PHP features that you rarely use - Part 1

Once you get past the basics of PHP, you might want to check these lesser known PHP language features!

Posted by Darwin Biler on February 3, 2019
This article is written for seasoned PHP developers who been using PHP for everyday work and would be interested to see some feature they often oversee.

Circumventing illegal variable names using Variable variables

$name = '123'; /* 123 is your variable name, this would normally be invalid. */ 
$$name = '456'; // the  $$ here says that this is a variable variable - a variable whose name is contained in another variable. 
echo ${'123'}; // Finally, using curly braces you can output '456'

The difference between isset() and empty() functions

  • isset() will return true if a variable exists and has a value other than NULL
  • empty() will return true if the value passed to it is NULL, or any value that can be coerced to false, including an empty string, an empty array, integer zero, and string “0”

functions and constants will fallback to global namespace if its not present in current namespace

namespace foo;
strlen("foo"); // falls back to \strlen();
but if you attempt to use a class or interface, it wont:
namespace foo;
$now = new DateTime(); // this will cause error, since it will try to use \foo\Datetime
the above DateTime will only work if you prefix it with "\" (e.g \DateTime), indicating it is in the global scope (it will not automatically fallback)

Using namespaced item dynamically

You can strore the fully qualified namespace of a class inside a string, then use that to instantiate it.
$class = "\Foo\Bar\MyString";
$string = new $class("this is a param passed to constructor");

All functions in PHP always return a value

the following function will return the value of NULL, even if you did not specified any return statement.
function donothing(){}


this allow you to explicitly denote a function as accepting a variable length argument list
function f($arg1, ...$args) {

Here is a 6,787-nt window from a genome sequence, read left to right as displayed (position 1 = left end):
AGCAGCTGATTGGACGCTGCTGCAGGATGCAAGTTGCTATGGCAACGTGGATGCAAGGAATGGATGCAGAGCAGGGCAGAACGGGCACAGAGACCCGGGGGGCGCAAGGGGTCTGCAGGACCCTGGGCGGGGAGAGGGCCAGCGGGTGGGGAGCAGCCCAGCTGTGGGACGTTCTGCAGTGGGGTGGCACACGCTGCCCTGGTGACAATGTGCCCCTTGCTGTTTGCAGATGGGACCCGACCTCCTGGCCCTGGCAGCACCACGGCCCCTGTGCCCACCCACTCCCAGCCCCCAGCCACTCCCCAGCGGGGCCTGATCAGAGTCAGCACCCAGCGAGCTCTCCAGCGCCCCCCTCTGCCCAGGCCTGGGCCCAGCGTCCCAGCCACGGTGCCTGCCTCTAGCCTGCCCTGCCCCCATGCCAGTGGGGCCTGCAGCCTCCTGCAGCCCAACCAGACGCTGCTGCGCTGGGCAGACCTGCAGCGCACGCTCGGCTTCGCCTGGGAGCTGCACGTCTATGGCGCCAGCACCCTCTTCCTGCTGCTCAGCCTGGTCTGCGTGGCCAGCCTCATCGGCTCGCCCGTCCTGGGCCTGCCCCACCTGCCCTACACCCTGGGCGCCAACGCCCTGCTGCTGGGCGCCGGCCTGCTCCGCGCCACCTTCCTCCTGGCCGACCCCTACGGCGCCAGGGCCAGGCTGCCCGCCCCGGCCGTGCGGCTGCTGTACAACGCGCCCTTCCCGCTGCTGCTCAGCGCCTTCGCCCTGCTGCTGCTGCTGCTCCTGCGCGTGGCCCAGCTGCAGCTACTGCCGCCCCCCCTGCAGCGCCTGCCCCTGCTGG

$count = strlen ($arg1);    
	foreach ($args as $arg) {       
 		$count += strlen($arg);    

	return $count;
the 3 dots in the arguments says that the function can have more than 1 arguments

Argument unpacking or “splat.”

Argument unpacking works the opposite of the way variadics does, allowing you to unpack an array-like data structure into an argument list when calling a function or method.
	$args = ["World", "Universe", "Hello World"];
	echo str_replace(...$args); // Returns "Hello Universe"

Using curly braces to interpolate variable names inside a string

$me = 'Darwin';
$names = array('Biler', 'Jones', 'Jackson');
echo "There cannot be more than two {$me}s!"; // w/o the curly braces, the interpreter will look for $mes variable
echo "Citation: {$names[1]}[1987]"; // w/o the curly braces, php interpreter will treat [1987] as an array index

String Dereferencing

You can treat a string as an array, here we can use dereferencing to get the item in index 1.
echo "abcdef"[1]; // Outputs 'b'	

Dangling/Trailing Comma

you can leave a comma after the last item in the array
 $points = [
or in function call

Grouped use declarations

if you have Class1 and Class2 inside the \Foo\Bar namespace, you can declare them in one statement like:
use Foo\Bar\{

Using list in foreach

$sql = "SELECT user_first, user_last, last_login FROM users";
$result = $pdo->query($sql);
foreach ($result as list($first, $last, $last_login)) {
   echo "$last, $first - Last Login: $last_login" . PHP_EOL;

I hope those snippets can be quite useful for you. That should be the first batch!

Soon - the part 2...